[3.] ASTM D3568-90. Standard Test Methods for Rubber - Evaluation of EPDM (ethylene propylene diene terpolymers) including mixtures with oil.

[4.] Prufung von Kautschuk und Elastomeren, DIN 53 670 Teil 10: Prufung von Kautschuk in Standard Testmischungen; ethylen-propylen-dien kautschuk EPDM, 1983 issue.

[5.] International Standard, ISO 4097 rubber, ethylene-propylene-diene (EPDM), non-oil extended raw general-purpose rubber - evaluation procedures, 1991 issue.

[6.] J. Markert, Gummi Asbest Kunststoffe, 9, 568 (1976).

[7.] R. Koopmann, Kautschuk + Gummi, Kunststoffe, 38, 281 (1985).

[8.] H. Kramer, Kautschuk + Gummi, Kunststoffe, 43, 912 (1990); Rubber World, 204, 35 1991).

[9.] W. Breemhaar, R. Koopmann, J. Markert and J. Noordermeer, Kautschuk Gummi Kunststoffe, 46, 957 (1993).

[10.] International Standard, ISO 5725, Precision of test methods - determination of repeatability and reproducibilily for a standard test method by inter-laboratory, tests.

[11.] I.J. Gardner, C. Cozewith and G. Verstrate, Rubber Chemistry and Technology, 44, 1015 (1971).

[12.] Standard Test Methods for Rubber, ASTM D3900, determination of ethylene units in EPM and EPDM, 1980 issue.

[13.] S. DiMartino and M. Kelchtermans, Determination of the composition of ethylene-propylene-rubbers using [sup.13C]-NMR spectroscopy, J. Appl. Poly. Sci. in print.

[14.] Standard Test Methods for Rubber, ASTM D3900, determination of ethylene units in EPM and EPDM, 1994 issue.

[15.] J. Gardner and G. Verstrate, Rubb. Chem. and Techn., 46, 1019-1034 (1973).

[16.] J. van Schooten and J.K. Evenhuis, Polymer 6 (11), 561-577 (1965).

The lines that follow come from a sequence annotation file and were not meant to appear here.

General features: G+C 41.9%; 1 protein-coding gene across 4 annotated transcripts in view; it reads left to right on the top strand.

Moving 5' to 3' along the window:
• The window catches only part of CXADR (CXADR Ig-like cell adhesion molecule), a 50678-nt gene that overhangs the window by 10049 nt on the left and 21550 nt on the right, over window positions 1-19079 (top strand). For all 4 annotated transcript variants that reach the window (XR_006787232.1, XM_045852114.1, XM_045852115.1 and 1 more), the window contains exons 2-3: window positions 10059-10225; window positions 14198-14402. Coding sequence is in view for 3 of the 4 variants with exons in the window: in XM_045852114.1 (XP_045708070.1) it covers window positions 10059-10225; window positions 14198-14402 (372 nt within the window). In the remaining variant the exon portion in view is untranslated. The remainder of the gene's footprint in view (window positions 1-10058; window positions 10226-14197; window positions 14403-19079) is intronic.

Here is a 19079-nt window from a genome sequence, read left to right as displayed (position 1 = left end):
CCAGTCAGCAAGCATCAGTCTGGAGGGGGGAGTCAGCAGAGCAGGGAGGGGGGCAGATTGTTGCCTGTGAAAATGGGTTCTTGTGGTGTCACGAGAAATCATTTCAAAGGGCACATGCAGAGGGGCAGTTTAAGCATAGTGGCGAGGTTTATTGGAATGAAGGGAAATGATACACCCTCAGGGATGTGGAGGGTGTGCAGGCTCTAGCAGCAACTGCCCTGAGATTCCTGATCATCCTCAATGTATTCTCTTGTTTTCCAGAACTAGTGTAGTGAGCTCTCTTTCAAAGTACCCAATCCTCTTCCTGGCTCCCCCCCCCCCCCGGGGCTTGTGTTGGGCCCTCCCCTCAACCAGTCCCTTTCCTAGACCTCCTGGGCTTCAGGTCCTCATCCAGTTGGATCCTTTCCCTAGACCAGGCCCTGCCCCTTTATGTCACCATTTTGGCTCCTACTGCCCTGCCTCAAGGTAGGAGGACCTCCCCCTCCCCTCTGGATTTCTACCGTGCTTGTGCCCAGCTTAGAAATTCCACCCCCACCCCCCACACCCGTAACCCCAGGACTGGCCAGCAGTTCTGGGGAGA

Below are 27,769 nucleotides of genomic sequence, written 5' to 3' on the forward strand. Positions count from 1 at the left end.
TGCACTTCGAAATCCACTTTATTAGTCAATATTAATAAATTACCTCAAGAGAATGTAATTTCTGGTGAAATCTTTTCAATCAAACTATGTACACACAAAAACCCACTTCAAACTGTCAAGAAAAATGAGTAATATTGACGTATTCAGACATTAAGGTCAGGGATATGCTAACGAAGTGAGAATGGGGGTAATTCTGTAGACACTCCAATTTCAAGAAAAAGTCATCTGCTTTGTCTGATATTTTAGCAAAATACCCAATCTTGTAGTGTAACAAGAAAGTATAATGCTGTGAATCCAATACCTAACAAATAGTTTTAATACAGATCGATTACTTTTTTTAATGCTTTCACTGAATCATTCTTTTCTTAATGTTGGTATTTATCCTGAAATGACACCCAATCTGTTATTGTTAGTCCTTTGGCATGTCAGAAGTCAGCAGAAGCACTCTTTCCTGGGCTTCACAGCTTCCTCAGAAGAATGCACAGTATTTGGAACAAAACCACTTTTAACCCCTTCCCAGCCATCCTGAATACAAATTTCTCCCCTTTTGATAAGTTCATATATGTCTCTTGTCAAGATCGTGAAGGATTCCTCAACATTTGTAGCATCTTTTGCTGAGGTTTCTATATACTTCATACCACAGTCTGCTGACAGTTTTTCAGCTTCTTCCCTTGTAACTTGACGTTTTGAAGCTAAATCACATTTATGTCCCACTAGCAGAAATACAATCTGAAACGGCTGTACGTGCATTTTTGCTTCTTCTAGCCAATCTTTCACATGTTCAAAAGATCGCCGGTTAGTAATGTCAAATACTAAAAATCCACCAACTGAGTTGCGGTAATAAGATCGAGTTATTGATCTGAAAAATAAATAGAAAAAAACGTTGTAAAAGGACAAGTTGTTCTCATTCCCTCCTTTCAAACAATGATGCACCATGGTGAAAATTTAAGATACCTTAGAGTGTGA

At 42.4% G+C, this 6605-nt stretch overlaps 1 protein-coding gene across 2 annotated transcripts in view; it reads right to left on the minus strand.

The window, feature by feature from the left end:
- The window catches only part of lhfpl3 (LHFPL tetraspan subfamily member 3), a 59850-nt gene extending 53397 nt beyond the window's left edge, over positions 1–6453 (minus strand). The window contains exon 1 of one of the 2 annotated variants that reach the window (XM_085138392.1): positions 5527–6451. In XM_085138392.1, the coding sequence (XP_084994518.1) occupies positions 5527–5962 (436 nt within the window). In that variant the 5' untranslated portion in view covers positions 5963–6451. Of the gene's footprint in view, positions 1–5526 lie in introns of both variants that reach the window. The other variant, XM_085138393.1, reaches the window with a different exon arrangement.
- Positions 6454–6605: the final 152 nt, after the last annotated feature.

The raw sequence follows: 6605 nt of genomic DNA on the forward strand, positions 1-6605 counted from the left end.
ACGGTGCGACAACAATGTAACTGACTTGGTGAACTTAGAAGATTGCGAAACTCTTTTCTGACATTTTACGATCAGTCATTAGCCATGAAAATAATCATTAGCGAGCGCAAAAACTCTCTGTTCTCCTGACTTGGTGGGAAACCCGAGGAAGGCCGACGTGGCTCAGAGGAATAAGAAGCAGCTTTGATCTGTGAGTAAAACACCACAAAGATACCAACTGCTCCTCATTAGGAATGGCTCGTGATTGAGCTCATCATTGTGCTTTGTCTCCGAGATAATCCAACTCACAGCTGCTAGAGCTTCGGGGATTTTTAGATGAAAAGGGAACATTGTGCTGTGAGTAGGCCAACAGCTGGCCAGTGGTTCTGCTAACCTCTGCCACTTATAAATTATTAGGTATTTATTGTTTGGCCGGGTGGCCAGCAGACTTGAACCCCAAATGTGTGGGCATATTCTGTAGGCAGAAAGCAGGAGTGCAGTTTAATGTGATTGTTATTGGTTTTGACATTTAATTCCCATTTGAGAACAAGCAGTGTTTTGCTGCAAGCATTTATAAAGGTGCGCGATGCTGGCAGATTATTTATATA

[17.] Determination of 5-ethylenenorbornene (ENB) by Fourier transform infrared spectroscopy, Materiaux et Techniques December (1991), 69-72.

[18.] J. Fourreau, Oil determination by MEK extraction, Materiaux et Techniques, 4-5, 80 (1992).

[19.] ASTM D1646-93, Standard Test Method for Rubber - Viscosity and Vulcanization Characteristics (Mooney viscometer).

[20.] International Standard ISO 1795, Rubber, raw, natural and synthetic; sampling and further preparative procedures, 1992 issue.

[21.] Prufung von Kautschuk und Elastomeren, DIN 53 523, Prufung mit den Scherscheiben-Viscosimeter nach Mooney, 1992 issue.

[22.] International Standard, ISO 289-1, Determination of viscosity of natural and synthetic rubbers by the shearing disk viscometer, 1994 issue.

[23.] The Synthetic Rubber Manual, International Institute of Synthetic Rubber Producers, Inc., Houston 1992, 12th Ed.

[24.] R.J.H. America, G.W. Visser and W. Breemhaar, PRI Conference, Belgian Section, Leuven, Belgium; 16-17 April 1991.

[25.] E.T. Italiaander, EPR raw polymer Mooney and its importance of using the correct test temperature to ensure reproducibility of test data; Polysar, technical memorandum, Antwerp, 8 November 1988.

Dr. Noordermeer authored this on behalf of the International Institute of Synthetic Rubber Procedures. The objective is to achieve standardization among EPDM producers of testing procedures for the basic properties. This article was originally published in Kautschuk + Gummi, Kunststoffe. The first part will ran in May.
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Title Annotation:part 2; ethylene-propylene-diene monomer
Author:Noordermeer, J.W.M.
Publication:Rubber World
Date:Jul 1, 1997
Previous Article:Elastomer consumption rose 5.7% in 1996.
Next Article:Extrusion of TPE profiles using water as a physical blowing agent.